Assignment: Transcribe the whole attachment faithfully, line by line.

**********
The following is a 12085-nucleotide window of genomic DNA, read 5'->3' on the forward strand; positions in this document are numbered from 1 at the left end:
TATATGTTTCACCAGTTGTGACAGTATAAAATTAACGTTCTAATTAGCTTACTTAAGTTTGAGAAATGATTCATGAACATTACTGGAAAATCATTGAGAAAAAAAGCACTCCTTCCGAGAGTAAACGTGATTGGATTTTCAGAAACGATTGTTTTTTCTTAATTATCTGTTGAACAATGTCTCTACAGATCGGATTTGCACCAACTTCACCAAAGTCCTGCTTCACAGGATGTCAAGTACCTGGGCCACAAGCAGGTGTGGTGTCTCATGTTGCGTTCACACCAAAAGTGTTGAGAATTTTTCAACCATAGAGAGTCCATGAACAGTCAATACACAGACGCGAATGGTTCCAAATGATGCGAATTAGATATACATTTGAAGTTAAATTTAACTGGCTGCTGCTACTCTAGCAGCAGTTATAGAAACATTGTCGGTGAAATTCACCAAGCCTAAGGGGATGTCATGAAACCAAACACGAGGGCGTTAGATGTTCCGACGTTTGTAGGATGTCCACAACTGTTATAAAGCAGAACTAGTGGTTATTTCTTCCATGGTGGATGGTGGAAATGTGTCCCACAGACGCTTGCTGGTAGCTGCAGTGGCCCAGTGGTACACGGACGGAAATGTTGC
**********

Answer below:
The following is a 12085-nucleotide window of genomic DNA, read 5'->3' on the forward strand; positions in this document are numbered from 1 at the left end:
TATATGTTTCACCAGTTGTGACAGTATAAAATTAACGTTCTAATTAGCTTACTTAAGTTTGAGAAATGATTCATGAACATTACTGGAAAATCATTGAGAAAAAAAGCACTCCTTCCGAGAGTAAACGTGATTGGATTTTCAGAAACGATTGTTTTTTCTTAATTATCTGTTGAACAATGTCTCTACAGATCGGATTTGCACCAACTTCACCAAAGTCCTGCTTCACAGGATGTCAAGTACCTGGGCCACAAGCAGGTGTGGTGTCTCATGTTGCGTTCACACCAAAAGTGTTGAGAATTTTTCAACCATAGAGAGTCCATGAACAGTCAATACACAGACGCGAATGGTTCCAAATGATGCGAATTAGATATACATTTGAAGTTAAATTTAACTGGCTGCTGCTACTCTAGCAGCAGTTATAGAAACATTGTCGGTGAAATTCACCAAGCCTAAGGGGATGTCATGAAACCAAACACGAGGGCGTTAGATGTTCCGACGTTTGTAGGATGTCCACAACTGTTATAAAGCAGAACTAGTGGTTATTTCTTCCATGGTGGATGGTGGAAATGTGTCCCACAGACGCTTGCTGGTAGCTGCAGTGGCCCAGTGGTACACGGACGGAAATGTTGC